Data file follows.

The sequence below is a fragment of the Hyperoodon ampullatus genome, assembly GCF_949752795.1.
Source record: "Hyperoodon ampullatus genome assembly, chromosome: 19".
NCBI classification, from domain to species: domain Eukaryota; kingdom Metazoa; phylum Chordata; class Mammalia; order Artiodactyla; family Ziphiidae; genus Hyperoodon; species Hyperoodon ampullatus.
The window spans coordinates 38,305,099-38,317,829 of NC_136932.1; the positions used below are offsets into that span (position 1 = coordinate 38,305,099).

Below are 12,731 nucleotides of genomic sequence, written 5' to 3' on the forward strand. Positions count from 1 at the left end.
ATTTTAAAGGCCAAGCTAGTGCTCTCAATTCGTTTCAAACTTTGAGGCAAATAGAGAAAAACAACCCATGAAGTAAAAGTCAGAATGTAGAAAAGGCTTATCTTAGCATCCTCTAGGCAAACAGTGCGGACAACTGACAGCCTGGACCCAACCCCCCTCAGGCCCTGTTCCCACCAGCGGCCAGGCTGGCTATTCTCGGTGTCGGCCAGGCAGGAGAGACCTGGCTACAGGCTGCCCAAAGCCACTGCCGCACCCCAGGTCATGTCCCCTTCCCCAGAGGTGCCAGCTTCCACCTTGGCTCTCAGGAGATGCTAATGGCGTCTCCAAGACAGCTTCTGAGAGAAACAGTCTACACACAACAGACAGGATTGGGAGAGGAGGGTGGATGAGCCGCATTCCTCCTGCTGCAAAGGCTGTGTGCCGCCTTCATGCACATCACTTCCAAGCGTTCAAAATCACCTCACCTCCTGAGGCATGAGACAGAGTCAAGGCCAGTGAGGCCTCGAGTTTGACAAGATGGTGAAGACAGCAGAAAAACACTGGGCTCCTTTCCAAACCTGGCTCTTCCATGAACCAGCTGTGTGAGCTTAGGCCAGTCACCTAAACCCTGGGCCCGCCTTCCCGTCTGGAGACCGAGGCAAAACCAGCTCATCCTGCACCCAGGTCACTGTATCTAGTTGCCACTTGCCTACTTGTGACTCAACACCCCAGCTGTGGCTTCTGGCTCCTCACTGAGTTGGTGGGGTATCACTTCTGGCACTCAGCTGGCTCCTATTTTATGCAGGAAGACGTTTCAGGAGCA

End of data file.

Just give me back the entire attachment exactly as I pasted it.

The sequence below is a fragment of the Hyperoodon ampullatus genome, assembly GCF_949752795.1.
Source record: "Hyperoodon ampullatus genome assembly, chromosome: 19".
NCBI classification, from domain to species: domain Eukaryota; kingdom Metazoa; phylum Chordata; class Mammalia; order Artiodactyla; family Ziphiidae; genus Hyperoodon; species Hyperoodon ampullatus.
The window spans coordinates 38,305,099-38,317,829 of NC_136932.1; the positions used below are offsets into that span (position 1 = coordinate 38,305,099).

Below are 12,731 nucleotides of genomic sequence, written 5' to 3' on the forward strand. Positions count from 1 at the left end.
ATTTTAAAGGCCAAGCTAGTGCTCTCAATTCGTTTCAAACTTTGAGGCAAATAGAGAAAAACAACCCATGAAGTAAAAGTCAGAATGTAGAAAAGGCTTATCTTAGCATCCTCTAGGCAAACAGTGCGGACAACTGACAGCCTGGACCCAACCCCCCTCAGGCCCTGTTCCCACCAGCGGCCAGGCTGGCTATTCTCGGTGTCGGCCAGGCAGGAGAGACCTGGCTACAGGCTGCCCAAAGCCACTGCCGCACCCCAGGTCATGTCCCCTTCCCCAGAGGTGCCAGCTTCCACCTTGGCTCTCAGGAGATGCTAATGGCGTCTCCAAGACAGCTTCTGAGAGAAACAGTCTACACACAACAGACAGGATTGGGAGAGGAGGGTGGATGAGCCGCATTCCTCCTGCTGCAAAGGCTGTGTGCCGCCTTCATGCACATCACTTCCAAGCGTTCAAAATCACCTCACCTCCTGAGGCATGAGACAGAGTCAAGGCCAGTGAGGCCTCGAGTTTGACAAGATGGTGAAGACAGCAGAAAAACACTGGGCTCCTTTCCAAACCTGGCTCTTCCATGAACCAGCTGTGTGAGCTTAGGCCAGTCACCTAAACCCTGGGCCCGCCTTCCCGTCTGGAGACCGAGGCAAAACCAGCTCATCCTGCACCCAGGTCACTGTATCTAGTTGCCACTTGCCTACTTGTGACTCAACACCCCAGCTGTGGCTTCTGGCTCCTCACTGAGTTGGTGGGGTATCACTTCTGGCACTCAGCTGGCTCCTATTTTATGCAGGAAGACGTTTCAGGAGCA